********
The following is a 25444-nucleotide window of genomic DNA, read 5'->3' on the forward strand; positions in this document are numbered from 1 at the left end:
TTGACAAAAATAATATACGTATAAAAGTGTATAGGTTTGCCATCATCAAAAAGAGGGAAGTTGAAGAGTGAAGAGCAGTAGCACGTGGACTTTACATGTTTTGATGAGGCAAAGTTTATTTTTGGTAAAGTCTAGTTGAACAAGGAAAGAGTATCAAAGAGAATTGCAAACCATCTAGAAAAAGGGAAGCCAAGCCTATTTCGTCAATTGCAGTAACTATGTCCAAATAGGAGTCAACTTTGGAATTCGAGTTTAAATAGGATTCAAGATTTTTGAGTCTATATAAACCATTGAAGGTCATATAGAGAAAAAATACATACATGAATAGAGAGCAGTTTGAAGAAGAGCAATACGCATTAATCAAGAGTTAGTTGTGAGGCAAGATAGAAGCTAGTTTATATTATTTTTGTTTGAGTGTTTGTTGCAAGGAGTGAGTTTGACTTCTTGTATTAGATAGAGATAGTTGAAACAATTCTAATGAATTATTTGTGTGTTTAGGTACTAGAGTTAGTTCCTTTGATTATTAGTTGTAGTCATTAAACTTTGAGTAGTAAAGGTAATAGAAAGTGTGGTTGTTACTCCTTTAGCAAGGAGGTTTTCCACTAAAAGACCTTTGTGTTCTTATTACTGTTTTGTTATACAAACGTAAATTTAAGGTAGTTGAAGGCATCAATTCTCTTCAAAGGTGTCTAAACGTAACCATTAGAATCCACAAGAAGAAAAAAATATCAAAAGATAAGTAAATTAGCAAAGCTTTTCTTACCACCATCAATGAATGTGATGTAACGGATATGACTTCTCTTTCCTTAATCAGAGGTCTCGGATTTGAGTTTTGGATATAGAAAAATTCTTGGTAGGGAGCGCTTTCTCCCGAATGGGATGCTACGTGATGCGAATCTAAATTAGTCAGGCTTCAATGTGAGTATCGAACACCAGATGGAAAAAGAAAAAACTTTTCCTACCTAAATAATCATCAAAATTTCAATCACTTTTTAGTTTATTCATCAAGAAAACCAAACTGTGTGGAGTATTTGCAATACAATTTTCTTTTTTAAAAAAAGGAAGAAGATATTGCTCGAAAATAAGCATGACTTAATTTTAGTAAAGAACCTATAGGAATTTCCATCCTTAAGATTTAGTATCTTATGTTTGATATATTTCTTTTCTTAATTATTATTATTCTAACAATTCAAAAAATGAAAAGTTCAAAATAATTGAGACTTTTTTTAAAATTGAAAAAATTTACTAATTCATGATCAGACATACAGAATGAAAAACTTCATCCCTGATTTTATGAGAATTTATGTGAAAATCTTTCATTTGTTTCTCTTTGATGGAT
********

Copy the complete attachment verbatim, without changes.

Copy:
The following is a 25444-nucleotide window of genomic DNA, read 5'->3' on the forward strand; positions in this document are numbered from 1 at the left end:
TTGACAAAAATAATATACGTATAAAAGTGTATAGGTTTGCCATCATCAAAAAGAGGGAAGTTGAAGAGTGAAGAGCAGTAGCACGTGGACTTTACATGTTTTGATGAGGCAAAGTTTATTTTTGGTAAAGTCTAGTTGAACAAGGAAAGAGTATCAAAGAGAATTGCAAACCATCTAGAAAAAGGGAAGCCAAGCCTATTTCGTCAATTGCAGTAACTATGTCCAAATAGGAGTCAACTTTGGAATTCGAGTTTAAATAGGATTCAAGATTTTTGAGTCTATATAAACCATTGAAGGTCATATAGAGAAAAAATACATACATGAATAGAGAGCAGTTTGAAGAAGAGCAATACGCATTAATCAAGAGTTAGTTGTGAGGCAAGATAGAAGCTAGTTTATATTATTTTTGTTTGAGTGTTTGTTGCAAGGAGTGAGTTTGACTTCTTGTATTAGATAGAGATAGTTGAAACAATTCTAATGAATTATTTGTGTGTTTAGGTACTAGAGTTAGTTCCTTTGATTATTAGTTGTAGTCATTAAACTTTGAGTAGTAAAGGTAATAGAAAGTGTGGTTGTTACTCCTTTAGCAAGGAGGTTTTCCACTAAAAGACCTTTGTGTTCTTATTACTGTTTTGTTATACAAACGTAAATTTAAGGTAGTTGAAGGCATCAATTCTCTTCAAAGGTGTCTAAACGTAACCATTAGAATCCACAAGAAGAAAAAAATATCAAAAGATAAGTAAATTAGCAAAGCTTTTCTTACCACCATCAATGAATGTGATGTAACGGATATGACTTCTCTTTCCTTAATCAGAGGTCTCGGATTTGAGTTTTGGATATAGAAAAATTCTTGGTAGGGAGCGCTTTCTCCCGAATGGGATGCTACGTGATGCGAATCTAAATTAGTCAGGCTTCAATGTGAGTATCGAACACCAGATGGAAAAAGAAAAAACTTTTCCTACCTAAATAATCATCAAAATTTCAATCACTTTTTAGTTTATTCATCAAGAAAACCAAACTGTGTGGAGTATTTGCAATACAATTTTCTTTTTTAAAAAAAGGAAGAAGATATTGCTCGAAAATAAGCATGACTTAATTTTAGTAAAGAACCTATAGGAATTTCCATCCTTAAGATTTAGTATCTTATGTTTGATATATTTCTTTTCTTAATTATTATTATTCTAACAATTCAAAAAATGAAAAGTTCAAAATAATTGAGACTTTTTTTAAAATTGAAAAAATTTACTAATTCATGATCAGACATACAGAATGAAAAACTTCATCCCTGATTTTATGAGAATTTATGTGAAAATCTTTCATTTGTTTCTCTTTGATGGAT